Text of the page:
ATHENS - The U.S. men's basketball team must have visited the Olympic lost-and-found on its day off. After being nearly a scoring no-show for five games, Stephon Marbury found his touch yesterday and atoned with 31 points - a U.S. men's Olympic record - to lead the Americans to a 102-94 victory over previously unbeaten Spain in a quarterfinal matchup. The Americans play Argentina tonight in the semifinals. On a day when rebounding was a struggle and four players were in foul trouble, Marbury's sudden arrival after scoring just 21 points in the tournament made the difference.
SPORTS
By CANDUS THOMSON | August 27, 2004
The Olympic info system puts millions of facts, useful and useless, at the fingertips of the 20,000 accredited media types. Just point and click. We use it mostly to figure out important stuff such as, "Who was the most dominant athlete in the history of synchronized swimming?" and "When did the last bus leave for my hotel?" But every so often, there are moments from the Ministry of Electronic information to make you smile or remind you why you came. The fact sheet for the solid-marble Panathinaiko Stadium does both.
SPORTS
By LAURA VECSEY | August 27, 2004
ATHENS - Over the past 13 years, they talked about team, about being teammates. The members of the U.S. women's soccer team talked about little kids who needed strong female role models - female athletes to look up to, to emulate. They talked about nail polish, how they would sit up all night, painting stars and stripes on each other's toenails and who got to choose the color for next time. They giggled when they talked about Julie Foudy's hairdo on some publicity photo, wondering why it was poofy.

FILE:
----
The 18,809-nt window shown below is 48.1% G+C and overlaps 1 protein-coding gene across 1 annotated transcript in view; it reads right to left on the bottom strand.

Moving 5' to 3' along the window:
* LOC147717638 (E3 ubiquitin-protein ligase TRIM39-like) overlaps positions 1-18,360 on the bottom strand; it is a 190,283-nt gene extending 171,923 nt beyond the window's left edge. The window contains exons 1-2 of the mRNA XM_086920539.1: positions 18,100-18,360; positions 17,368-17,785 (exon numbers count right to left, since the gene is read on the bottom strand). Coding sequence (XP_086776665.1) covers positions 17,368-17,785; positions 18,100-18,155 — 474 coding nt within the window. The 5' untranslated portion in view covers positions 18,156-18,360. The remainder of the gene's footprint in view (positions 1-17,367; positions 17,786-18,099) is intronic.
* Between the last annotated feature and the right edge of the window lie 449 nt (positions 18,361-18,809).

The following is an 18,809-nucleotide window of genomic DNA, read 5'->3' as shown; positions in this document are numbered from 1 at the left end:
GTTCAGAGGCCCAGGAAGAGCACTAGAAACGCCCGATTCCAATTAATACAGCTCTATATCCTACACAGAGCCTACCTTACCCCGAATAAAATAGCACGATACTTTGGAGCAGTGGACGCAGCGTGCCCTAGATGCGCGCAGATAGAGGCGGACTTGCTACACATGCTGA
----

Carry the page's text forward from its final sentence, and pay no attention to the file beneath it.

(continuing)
NEWS
By Lowell E. Sunderland and Lowell E. Sunderland,SUN STAFF | October 26, 2003
Ginny Chadwick has the perfect retort for anyone who mocks her sport, synchronized swimming, calling it, oh, things such as theater or show business, but not a real sport. "Come join us in the pool," is what the resident of Oakland Mills village in Columbia says. Because Chadwick knows something her sport's knee-jerk critics don't get: It's flippin' hard to hold your breath for as much as 30 seconds while twisting and turning, keeping time to the music, and looking good in water way deeper than you are tall.
FEATURES
By Chris Kaltenbach and Chris Kaltenbach,SUN MOVIE CRITIC | May 3, 2002
Fluid Movement is so quintessentially Bawlamer, so uncomplicatedly good-hearted, that when it's over, all you want to do is wrap your arms around it and call it Hon. This 22-minute documentary from Baltimore native Beth Pacunas, set for a screening at 6 tonight at the Charles as part of the Maryland Film Festival, lets us watch as a group of performance artists coerce a bunch of everyday Joes and Janes into staging a water ballet at the Patterson Park...
FEATURES
By Deborah Bach and Deborah Bach,SUN STAFF | July 27, 2000